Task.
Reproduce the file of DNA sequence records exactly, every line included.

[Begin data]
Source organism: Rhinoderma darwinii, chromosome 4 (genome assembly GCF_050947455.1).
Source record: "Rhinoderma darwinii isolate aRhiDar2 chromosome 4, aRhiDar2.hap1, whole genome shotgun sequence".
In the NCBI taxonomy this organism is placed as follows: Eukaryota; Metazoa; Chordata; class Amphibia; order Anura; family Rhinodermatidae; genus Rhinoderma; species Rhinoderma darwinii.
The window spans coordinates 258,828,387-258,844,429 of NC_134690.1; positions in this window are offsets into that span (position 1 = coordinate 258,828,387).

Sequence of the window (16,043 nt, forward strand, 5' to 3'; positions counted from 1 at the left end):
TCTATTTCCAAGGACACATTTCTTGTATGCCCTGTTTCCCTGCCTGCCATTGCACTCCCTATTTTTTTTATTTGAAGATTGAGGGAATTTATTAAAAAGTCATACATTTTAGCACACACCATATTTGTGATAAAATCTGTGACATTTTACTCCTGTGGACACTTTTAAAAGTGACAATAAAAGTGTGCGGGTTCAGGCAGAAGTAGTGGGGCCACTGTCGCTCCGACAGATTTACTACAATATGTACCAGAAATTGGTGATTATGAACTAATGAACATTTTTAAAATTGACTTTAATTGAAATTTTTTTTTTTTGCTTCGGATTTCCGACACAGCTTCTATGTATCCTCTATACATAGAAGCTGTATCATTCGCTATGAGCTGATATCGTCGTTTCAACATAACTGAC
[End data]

Source organism: Rhinoderma darwinii, chromosome 4 (genome assembly GCF_050947455.1).
Source record: "Rhinoderma darwinii isolate aRhiDar2 chromosome 4, aRhiDar2.hap1, whole genome shotgun sequence".
In the NCBI taxonomy this organism is placed as follows: Eukaryota; Metazoa; Chordata; class Amphibia; order Anura; family Rhinodermatidae; genus Rhinoderma; species Rhinoderma darwinii.
The window spans coordinates 258,828,387-258,844,429 of NC_134690.1; positions in this window are offsets into that span (position 1 = coordinate 258,828,387).

Sequence of the window (16,043 nt, forward strand, 5' to 3'; positions counted from 1 at the left end):
TCTATTTCCAAGGACACATTTCTTGTATGCCCTGTTTCCCTGCCTGCCATTGCACTCCCTATTTTTTTTATTTGAAGATTGAGGGAATTTATTAAAAAGTCATACATTTTAGCACACACCATATTTGTGATAAAATCTGTGACATTTTACTCCTGTGGACACTTTTAAAAGTGACAATAAAAGTGTGCGGGTTCAGGCAGAAGTAGTGGGGCCACTGTCGCTCCGACAGATTTACTACAATATGTACCAGAAATTGGTGATTATGAACTAATGAACATTTTTAAAATTGACTTTAATTGAAATTTTTTTTTTTTGCTTCGGATTTCCGACACAGCTTCTATGTATCCTCTATACATAGAAGCTGTATCATTCGCTATGAGCTGATATCGTCGTTTCAACATAACTGAC